At the BioFach Trade Fair for Organic Farming held in Nuremberg, Germany, in February 2019, experts discussed what nutrition options would be available under sustainable production conditions for a growing world population in the future.
The so-called Western Diet, with lots of meat and high levels of resource consumption, is establishing itself world-wide as economic development progresses. Carola Strasser of Münster University of Applied Science in Germany demonstrated this with shares of income spent on eating out. In East and Southern Africa, 15 per cent of household income is spent at canteens and on the catering trade in general. In Germany, this share is at 33 per cent, and in the USA at a hefty 50 per cent. These figures also show that private and public canteens, refectories and other facilities reach out to a considerable proportion of the population. Nutrition interventions have a significant impact on public health in this area.
According to Susanne Bügel of the University of Copenhagen, Denmark, a Nordic diet comprising more fruit, more sea fish and more berries gathered in the wild would be recommendable. Additionally, at least 75 per cent of the food ought to be of organic origin since it would then contain less residual pesticides and other harmful substances.
Jostein Hertwig of the initiative “Building Ecological Regenerative Agriculture and Societies” (BERAS) gave an account of the research project “Diets for a Clean Baltic”. The aim of the two-phase project, run from 2003 to 2013, was the compilation of a regional diet the production of which requires significantly lower levels of fertiliser nutrient. With its “Diet for a green Planet”, the initiative is attempting to implement a change in food patterns along the entire value chain, right down to the level of agriculture. Hertwig by no means stands alone with this endeavour. Last year, the EAT Lancet Commission, consisting of 30 scientists, presented a healthy diet coming from sustainable agricultural production systems. It roughly corresponds to the notions of the Food and Agriculture Organization of the United Nations (FAO) and the World Health Organization (WHO). The systemic approach is said to be transferrable to the whole world.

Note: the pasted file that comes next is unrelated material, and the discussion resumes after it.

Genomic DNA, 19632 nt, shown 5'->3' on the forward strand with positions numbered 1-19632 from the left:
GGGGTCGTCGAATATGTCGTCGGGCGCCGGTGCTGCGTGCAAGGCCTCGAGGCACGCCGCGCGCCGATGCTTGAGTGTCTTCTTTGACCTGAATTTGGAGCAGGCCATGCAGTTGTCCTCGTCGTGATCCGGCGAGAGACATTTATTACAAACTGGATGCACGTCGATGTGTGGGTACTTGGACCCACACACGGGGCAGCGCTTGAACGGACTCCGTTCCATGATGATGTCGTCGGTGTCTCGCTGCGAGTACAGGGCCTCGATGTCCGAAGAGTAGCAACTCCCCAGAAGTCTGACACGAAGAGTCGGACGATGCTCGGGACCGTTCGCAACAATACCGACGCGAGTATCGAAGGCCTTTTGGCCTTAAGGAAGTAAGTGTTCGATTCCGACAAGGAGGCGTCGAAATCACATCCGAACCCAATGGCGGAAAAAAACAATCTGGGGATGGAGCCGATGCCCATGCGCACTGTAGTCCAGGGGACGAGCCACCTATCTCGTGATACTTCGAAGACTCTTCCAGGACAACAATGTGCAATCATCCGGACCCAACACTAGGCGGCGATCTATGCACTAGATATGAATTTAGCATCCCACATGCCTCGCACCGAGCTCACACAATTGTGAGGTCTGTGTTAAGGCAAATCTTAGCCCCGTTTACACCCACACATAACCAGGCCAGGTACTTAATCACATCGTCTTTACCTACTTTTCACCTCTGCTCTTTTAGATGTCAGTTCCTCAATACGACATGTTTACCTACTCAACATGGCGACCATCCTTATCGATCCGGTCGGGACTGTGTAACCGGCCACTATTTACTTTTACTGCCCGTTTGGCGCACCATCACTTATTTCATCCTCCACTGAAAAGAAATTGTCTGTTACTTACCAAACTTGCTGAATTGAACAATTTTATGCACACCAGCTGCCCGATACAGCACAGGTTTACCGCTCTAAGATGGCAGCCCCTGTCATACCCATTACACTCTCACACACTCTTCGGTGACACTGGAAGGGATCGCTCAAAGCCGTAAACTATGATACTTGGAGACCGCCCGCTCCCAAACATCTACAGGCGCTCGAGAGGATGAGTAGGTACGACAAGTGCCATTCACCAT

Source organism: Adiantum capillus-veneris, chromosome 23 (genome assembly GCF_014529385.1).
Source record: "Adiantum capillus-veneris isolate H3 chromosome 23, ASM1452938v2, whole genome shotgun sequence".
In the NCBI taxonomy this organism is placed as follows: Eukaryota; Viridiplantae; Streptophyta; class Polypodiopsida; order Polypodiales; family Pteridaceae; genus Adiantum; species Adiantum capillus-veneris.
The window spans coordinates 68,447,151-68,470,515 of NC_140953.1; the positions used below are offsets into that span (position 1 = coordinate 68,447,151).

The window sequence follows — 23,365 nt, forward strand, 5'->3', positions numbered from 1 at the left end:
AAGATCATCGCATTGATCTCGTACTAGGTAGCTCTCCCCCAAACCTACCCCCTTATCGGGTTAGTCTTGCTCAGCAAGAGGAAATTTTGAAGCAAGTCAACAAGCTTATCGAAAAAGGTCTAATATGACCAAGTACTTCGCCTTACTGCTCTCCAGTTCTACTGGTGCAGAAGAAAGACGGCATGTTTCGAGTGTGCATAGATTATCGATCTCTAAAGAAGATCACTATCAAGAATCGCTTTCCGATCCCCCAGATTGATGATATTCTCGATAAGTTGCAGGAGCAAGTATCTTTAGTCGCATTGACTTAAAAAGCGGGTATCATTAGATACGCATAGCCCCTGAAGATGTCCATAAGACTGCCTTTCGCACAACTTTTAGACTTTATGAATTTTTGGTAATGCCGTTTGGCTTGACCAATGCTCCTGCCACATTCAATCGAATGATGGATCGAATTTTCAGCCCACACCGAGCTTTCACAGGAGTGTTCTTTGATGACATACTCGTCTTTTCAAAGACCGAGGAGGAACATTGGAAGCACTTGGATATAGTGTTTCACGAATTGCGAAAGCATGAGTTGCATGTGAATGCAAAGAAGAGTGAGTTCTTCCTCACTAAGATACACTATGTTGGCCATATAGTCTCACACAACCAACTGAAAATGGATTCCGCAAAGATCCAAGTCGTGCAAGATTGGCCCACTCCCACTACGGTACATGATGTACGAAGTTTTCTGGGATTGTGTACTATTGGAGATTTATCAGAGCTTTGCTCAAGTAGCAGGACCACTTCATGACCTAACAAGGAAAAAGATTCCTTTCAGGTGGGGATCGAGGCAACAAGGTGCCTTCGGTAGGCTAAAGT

Hertwig demanded that “homo economicus” be replaced by “homo econologicus”. Whether a diet really had to be organic was of secondary importance. Stressing the latter aspect meant immediately excluding some people from further debate. However, in the further course of communication, the organic approach could be presented as the better one.
Strasser maintains that radical change in the agricultural and food sector requires both top-down and bottom-up strategies, starting out from agriculture as well as from the consumer side, and incorporating voluntariness through information and education and regulations on feeding the community. Ultimately, scientists still lack the data on what drives people to compile diets in certain ways, maintains Susanne Bügel. Among young people, the prime force is the environmental aspect.
True cost models pursue an entirely different approach in which the negative environmental impacts of production and processing are factored into the food price. All too often, the healthier alternatives happen to be the more expensive ones. Bügel therefore rejects the introduction of a sugar tax and instead advocates making the healthier alternatives better value for money by reducing the tax. Hertwig adds that only the individual constituents are really good value, and holds that if an entire diet is judged in terms of nutrients and health requirements, healthier food turns out to be no more expensive than conventional instant meals. He also opts for co-operating with the major food corporations, stressing that without actors addressing them too, there will be no change in the food sector.
Roland Krieg, journalist, Berlin, Germany